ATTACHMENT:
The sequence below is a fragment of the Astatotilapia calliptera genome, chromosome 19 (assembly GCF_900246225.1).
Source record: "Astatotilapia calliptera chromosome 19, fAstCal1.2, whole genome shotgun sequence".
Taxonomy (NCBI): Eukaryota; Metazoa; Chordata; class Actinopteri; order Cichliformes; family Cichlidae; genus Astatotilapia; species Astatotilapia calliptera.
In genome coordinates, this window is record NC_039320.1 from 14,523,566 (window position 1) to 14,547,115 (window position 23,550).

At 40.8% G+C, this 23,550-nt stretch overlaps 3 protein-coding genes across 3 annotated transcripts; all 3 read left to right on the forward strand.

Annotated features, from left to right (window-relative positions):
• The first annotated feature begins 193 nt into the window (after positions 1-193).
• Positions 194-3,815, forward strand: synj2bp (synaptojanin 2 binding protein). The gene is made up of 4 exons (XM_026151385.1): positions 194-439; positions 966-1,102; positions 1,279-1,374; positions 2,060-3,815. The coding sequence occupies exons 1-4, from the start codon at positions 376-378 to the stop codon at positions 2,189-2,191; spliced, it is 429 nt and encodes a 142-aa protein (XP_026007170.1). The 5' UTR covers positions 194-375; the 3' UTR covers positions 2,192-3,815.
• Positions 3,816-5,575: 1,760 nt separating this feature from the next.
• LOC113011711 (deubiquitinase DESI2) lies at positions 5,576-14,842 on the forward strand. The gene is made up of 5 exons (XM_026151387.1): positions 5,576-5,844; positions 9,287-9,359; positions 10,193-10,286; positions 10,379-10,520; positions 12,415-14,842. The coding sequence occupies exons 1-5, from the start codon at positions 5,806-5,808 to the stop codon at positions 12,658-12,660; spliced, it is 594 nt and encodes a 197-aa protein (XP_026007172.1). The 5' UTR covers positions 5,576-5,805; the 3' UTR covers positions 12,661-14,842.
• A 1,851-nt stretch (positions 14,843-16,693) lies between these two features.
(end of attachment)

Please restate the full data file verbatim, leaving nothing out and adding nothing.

The sequence below is a fragment of the Astatotilapia calliptera genome, chromosome 19 (assembly GCF_900246225.1).
Source record: "Astatotilapia calliptera chromosome 19, fAstCal1.2, whole genome shotgun sequence".
Taxonomy (NCBI): Eukaryota; Metazoa; Chordata; class Actinopteri; order Cichliformes; family Cichlidae; genus Astatotilapia; species Astatotilapia calliptera.
In genome coordinates, this window is record NC_039320.1 from 14,523,566 (window position 1) to 14,547,115 (window position 23,550).

At 40.8% G+C, this 23,550-nt stretch overlaps 3 protein-coding genes across 3 annotated transcripts; all 3 read left to right on the forward strand.

Annotated features, from left to right (window-relative positions):
• The first annotated feature begins 193 nt into the window (after positions 1-193).
• Positions 194-3,815, forward strand: synj2bp (synaptojanin 2 binding protein). The gene is made up of 4 exons (XM_026151385.1): positions 194-439; positions 966-1,102; positions 1,279-1,374; positions 2,060-3,815. The coding sequence occupies exons 1-4, from the start codon at positions 376-378 to the stop codon at positions 2,189-2,191; spliced, it is 429 nt and encodes a 142-aa protein (XP_026007170.1). The 5' UTR covers positions 194-375; the 3' UTR covers positions 2,192-3,815.
• Positions 3,816-5,575: 1,760 nt separating this feature from the next.
• LOC113011711 (deubiquitinase DESI2) lies at positions 5,576-14,842 on the forward strand. The gene is made up of 5 exons (XM_026151387.1): positions 5,576-5,844; positions 9,287-9,359; positions 10,193-10,286; positions 10,379-10,520; positions 12,415-14,842. The coding sequence occupies exons 1-5, from the start codon at positions 5,806-5,808 to the stop codon at positions 12,658-12,660; spliced, it is 594 nt and encodes a 197-aa protein (XP_026007172.1). The 5' UTR covers positions 5,576-5,805; the 3' UTR covers positions 12,661-14,842.
• A 1,851-nt stretch (positions 14,843-16,693) lies between these two features.